K-12 funding to stay intact for 2020-21


Greater Jasper Schools Superintendent Tracy Lorey felt a little optimistic about the upcoming school year following Gov. Eric Holcomb’s press conference Wednesday when he announced that funding for K-12 education will not be one of the budget items cut for fiscal year 2020-21.

That budget includes a $183 million increase for K-12 spending and that funding will stay.

The announcement came as agencies across the state slash budgets by a total of 15% to make up for an expected revenue shortfall of about $3 billion over the next 14 months due to economic hardships brought on by the COVID-19 pandemic.

Lorey said she was “very grateful” to Holcomb, state legislators and other leaders for prioritizing K-12 education and finding ways to ensure schools still receive all the funding allocated to them during the current budget biennium, which runs from 2019 to 2021.

“I’m optimistic about the upcoming school year,” Lorey said. “But I’m also realistic that the deficits will flow our way.”

When the next legislative session begins in January, legislators will be tasked with formulating the budget for the next biennium — which will cover fiscal years 2021-22 and 2022-23 — and there could be cuts to K-12 funding then. In Wednesday’s press conference, Indiana Office of Management and Budget Director Cris Johnston advised local school officials to use some of the funding allotted to them in 2020-21 to plan several years into the future.

“The funding we are providing is to take care of current needs, but not to overcommit because we don’t know what the economy is going to look like and we don’t know what constraints might be placed on the budget when we put that together next spring,” he said during the press conference.

Johnston’s advice was already on the mind of North Spencer Schools Superintendent Dan Scherry. He compared the current situation to the Great Recession in the late 2000s. As the country began coming out of the recession in 2010, Scherry said, school corporations learned not to snap back to pre-recession spending, as the economy did not recover immediately. It’s a lesson he’ll keep in mind as he plans for his corporation’s future.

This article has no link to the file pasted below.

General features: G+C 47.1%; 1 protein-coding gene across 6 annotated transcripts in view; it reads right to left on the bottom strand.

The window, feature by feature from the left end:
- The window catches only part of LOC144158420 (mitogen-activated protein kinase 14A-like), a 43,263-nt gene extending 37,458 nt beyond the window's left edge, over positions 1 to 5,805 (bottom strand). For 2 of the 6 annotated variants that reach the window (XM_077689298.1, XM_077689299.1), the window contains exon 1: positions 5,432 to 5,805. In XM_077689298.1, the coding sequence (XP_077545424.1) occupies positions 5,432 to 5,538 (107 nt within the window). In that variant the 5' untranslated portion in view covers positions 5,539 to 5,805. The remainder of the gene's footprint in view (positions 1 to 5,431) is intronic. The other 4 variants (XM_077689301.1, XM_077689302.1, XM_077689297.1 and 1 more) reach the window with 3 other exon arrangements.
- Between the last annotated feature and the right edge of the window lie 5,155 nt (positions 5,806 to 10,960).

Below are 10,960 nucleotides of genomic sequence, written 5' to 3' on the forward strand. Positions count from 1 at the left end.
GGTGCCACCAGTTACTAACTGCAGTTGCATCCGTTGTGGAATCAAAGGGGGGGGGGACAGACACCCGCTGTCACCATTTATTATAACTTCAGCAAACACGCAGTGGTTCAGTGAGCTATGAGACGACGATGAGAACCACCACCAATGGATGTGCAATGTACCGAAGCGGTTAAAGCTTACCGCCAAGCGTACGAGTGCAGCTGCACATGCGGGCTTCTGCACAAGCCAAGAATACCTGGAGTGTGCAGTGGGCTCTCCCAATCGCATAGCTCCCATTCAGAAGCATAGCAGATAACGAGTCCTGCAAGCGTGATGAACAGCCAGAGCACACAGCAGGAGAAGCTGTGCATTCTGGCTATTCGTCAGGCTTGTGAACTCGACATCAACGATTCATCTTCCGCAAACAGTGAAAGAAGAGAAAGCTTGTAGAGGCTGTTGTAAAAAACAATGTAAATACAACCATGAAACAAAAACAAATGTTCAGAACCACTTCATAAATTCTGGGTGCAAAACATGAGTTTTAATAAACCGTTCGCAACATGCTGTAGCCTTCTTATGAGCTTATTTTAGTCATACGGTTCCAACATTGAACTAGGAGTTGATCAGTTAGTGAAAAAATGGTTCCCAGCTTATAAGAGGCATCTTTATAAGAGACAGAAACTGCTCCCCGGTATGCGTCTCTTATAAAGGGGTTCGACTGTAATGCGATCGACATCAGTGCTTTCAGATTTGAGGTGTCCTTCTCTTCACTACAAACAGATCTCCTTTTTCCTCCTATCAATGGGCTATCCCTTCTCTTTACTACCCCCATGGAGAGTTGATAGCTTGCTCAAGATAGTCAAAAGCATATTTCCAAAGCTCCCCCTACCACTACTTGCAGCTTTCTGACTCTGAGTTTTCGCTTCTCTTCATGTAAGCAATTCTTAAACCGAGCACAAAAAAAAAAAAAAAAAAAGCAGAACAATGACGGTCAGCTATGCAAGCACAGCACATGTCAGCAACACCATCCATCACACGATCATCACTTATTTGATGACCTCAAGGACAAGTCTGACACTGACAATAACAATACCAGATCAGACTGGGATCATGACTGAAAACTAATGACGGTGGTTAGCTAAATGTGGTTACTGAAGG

“We have grave concerns,” Scherry said. “But we’ve had grave concerns before.”

Funding for K-12 education is among the largest items in Indiana’s state budget and is funded through income and sales taxes, two taxes that have been hit particularly hard by the COVID-19 closures. Research on the Great Recession and the subsequent recovery shows that it took many years for school budgets to recover, according to coverage by Chalkbeat, a national online education news outlet. A similar situation is possible following the closing of the economy due to COVID-19, and NPR reported that several states, including Michigan and Ohio, have already made cuts to K-12 education.

Indiana spared K-12 education this year, but has made cuts to public university funding.

Although Indiana’s overall budget for K-12 funding hasn’t been cut for the upcoming school year, there is still a chance schools could see less revenue from the state when school resumes. State funding for individual school corporations is determined by enrollment, with each school receiving a certain amount of tuition per student. The system is commonly described as “the money follows the student,” so if parents choose to keep their children at home this fall and enroll in virtual schools or homeschool, school corporations stand to lose revenue. As of now, local school leaders aren’t sure if that will be an issue, as enrollment numbers generally aren’t finalized until later in the summer.

“It’s really too soon to tell,” Lorey said.

Scherry said that his corporation has sent out surveys to parents and community members about plans to reopen schools this fall, and concerns about sending students back to school have come up. But overall, parents have not been against students returning to school.

“We know an enrollment drop is possible, but we aren’t expecting it,” Scherry said.

Part of the challenge as schools put together reopening plans will be ensuring that communities have confidence in their schools’ ability to keep students safe while providing quality education, Lorey said.

In Dubois County, the four school corporations — Greater Jasper, Northeast Dubois, Southeast Dubois and Southwest Dubois — formed a task force to create a countywide plan for reopening schools. The task force has been working on a plan since Holcomb and the Indiana Department of Education released reopening guidelines for schools about two weeks ago.

The task force’s next meeting will be Tuesday. Lorey said they hope to have a plan to present to each of the four school boards in the county by mid-July. The plan will also have to be reviewed and approved by the Dubois County Health Department.

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